Getting Glasses in Japan

What’s that? An entire year? Ummm…whoops? But seriously, sorry. Life gets away from you. I intend to try better. Anyways, onwards!


I got new glasses! Yay for getting new glasses for the first time in like 5 years. Mostly this is because my past experiences in Camada told me that glasses were expensive and not something to get often. I can’t remember exactly how much I spent the last time in Canada but it was a lot.

Things in Japan are different. Glasses are fairly popular in Japan and you see them everywhere. Since they are so popular there are quite a few discount glasses stores, some of the more well known being Zoff and JINS. A lot of these places advertise that you can walk in and get glasses within 30 minutes. Now there are, of course, exceptions to that but it holds out for the most part.

Anyways, yesterday I went to Kyoto with the goal of new glasses because I have been meaning to do it and now that school is done for the year I have the time. I went to a Zoff for my new glasses. The procedure was very easy though a little different from what you might experience overseas.

Step 1: Choose your frames.

The first thing you need to do is choose what frames you want. For Zoff, in particular, they tend to have four different prices for glasses: 5000, 7000, 9000, and a few 12000 yen. So just go through and try things on until you find something you like.

Step 2: Eye Test

After you choose your glasses they will test your eyes. It’s not quite as intense as going to an optometrist but it gets the job done. The first machine is the one that shows you the picture of the hot air balloon. Then you move on the vision test part. Now in Canada, from my experience, everything is your classic alphabet chart. Obviously, in Japan, that isn’t the most likely (although they did use it at times). The main kind of chart they used was one with a variety of C’s with the opening pointing in different directions and then you say the direction, preferably in Japanese. They used a few others as well including one that was red and green, as well as one with nine dots.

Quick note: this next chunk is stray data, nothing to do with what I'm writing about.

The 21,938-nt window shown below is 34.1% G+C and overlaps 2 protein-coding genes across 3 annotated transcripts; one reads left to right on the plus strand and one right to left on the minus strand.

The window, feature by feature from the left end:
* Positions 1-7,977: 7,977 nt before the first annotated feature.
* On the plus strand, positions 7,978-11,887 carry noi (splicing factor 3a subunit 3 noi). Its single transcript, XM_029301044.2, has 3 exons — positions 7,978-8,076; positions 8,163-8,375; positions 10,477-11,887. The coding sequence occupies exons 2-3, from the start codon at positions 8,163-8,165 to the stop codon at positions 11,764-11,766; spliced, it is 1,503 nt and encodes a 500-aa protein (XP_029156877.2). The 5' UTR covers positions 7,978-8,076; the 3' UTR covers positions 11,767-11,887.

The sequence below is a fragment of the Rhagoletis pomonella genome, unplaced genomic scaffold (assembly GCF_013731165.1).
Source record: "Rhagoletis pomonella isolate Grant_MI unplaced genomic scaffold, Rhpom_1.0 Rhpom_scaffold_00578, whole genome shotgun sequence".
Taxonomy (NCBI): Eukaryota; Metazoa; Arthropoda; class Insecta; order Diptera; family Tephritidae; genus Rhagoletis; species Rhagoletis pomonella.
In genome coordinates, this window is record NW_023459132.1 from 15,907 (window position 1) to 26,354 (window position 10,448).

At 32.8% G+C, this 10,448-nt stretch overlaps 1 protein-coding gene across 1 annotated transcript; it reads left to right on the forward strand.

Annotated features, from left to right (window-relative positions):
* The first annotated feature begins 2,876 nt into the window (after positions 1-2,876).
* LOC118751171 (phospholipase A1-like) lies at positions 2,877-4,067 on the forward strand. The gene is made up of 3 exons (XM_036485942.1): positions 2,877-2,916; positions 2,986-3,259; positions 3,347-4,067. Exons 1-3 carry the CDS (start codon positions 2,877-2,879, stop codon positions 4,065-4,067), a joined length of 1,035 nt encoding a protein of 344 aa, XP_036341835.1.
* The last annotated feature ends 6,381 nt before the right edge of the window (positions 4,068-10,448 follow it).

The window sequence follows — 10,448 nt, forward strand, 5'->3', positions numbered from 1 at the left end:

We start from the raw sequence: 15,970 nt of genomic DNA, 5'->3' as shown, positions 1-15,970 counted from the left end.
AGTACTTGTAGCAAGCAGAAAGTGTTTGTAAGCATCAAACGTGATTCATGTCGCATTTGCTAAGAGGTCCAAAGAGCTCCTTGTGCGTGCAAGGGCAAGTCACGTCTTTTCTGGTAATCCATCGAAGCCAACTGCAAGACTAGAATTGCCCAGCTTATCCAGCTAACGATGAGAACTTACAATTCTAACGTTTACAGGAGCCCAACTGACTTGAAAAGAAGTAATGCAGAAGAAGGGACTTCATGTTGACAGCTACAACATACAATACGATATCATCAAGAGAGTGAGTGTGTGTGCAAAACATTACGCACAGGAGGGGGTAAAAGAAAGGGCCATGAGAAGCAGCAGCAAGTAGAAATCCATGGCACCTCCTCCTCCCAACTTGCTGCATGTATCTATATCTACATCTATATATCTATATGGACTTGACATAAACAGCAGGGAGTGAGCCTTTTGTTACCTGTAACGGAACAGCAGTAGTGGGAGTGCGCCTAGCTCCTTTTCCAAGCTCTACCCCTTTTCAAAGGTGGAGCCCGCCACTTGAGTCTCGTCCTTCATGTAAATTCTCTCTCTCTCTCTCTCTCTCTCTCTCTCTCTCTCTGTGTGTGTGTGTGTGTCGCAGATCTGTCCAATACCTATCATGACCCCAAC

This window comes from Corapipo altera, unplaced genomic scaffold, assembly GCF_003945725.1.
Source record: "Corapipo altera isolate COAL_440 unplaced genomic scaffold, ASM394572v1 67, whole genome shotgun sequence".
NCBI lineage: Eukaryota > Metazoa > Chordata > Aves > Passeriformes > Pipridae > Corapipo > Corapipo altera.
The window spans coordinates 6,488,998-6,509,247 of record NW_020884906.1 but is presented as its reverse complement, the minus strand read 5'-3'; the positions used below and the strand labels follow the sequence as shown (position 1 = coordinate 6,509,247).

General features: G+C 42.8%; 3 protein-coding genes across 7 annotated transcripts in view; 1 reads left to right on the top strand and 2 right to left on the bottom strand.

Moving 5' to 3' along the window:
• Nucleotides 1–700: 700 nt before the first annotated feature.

Step 3: Choose your lenses.

After they have checked your eyes they will show the lens options to you. The frames include the basic lenses, which are rather thick but if your prescription isn’t too bad then go for it. If you are blind, like me, then you want to get the higher index lenses. Depending on the type it will be 5000 to 9000 extra for the lenses. There are also special coatings you can get like one that cuts down on blue light from computer or one that stops your glasses from fogging up as much.

Step 4: Get your glasses.

The last step is paying for your new glasses and then waiting for them to be ready. If they have the lenses on hand it will be about 30 minutes but if they don’t it may be up to 4 days. If you are traveling in Japan and intend to get glasses than definitely do it within the first few days in case it does take time.

My glasses, in total, cost me 17000 yen and my lenses are thinner than I think I’ve ever had. So, overall a great experience in getting new glasses and I’m not sure I’ll ever not get glasses hear again because it’s just so cheap.


Welcome to the Neighbourhood

Well after the week of training it was finally time to head to my home city of Otsu, in Shiga prefecture. It was a very busy week with moving in and I had to get all sorts of things sorting like buying things for my apartment and getting a cell phone. My apartment is small but I quite like it. It is just enough space for me right now. We’ll see how I feel about it in a few months.


I really like the neighbourhood that I am in as well. It is very much residential and like a suburb but it’s quieter than some places. I am also a very quick walk to trains and groceries. Also, to one of my schools. I am hoping that won’t be too much of a problem if kids find out where I live.

In my first week I did a little bit of sightseeing around my neighbourhood and Otsu but I mostly took it easy and worked on making my apartment home. I did go down and check out the lake briefly though.


I also made a late afternoon visit to Omi Jingu shrine. It was very cool and I was nearly the only person there at the time. I look forward to going back there in the summer because they have a cool festival that involves horses and archery that I want to check out.

One Weekend in Tokyo: Go!

Alright, now that I am settled into my apartment in Japan (more on that at a later date) I am ready to start writing about all of my Japan adventures so far. The best place to start is where we left off and in the last post I was talking about arriving in Tokyo. I was there for three nights and two days and I did my best to make them as full as possible.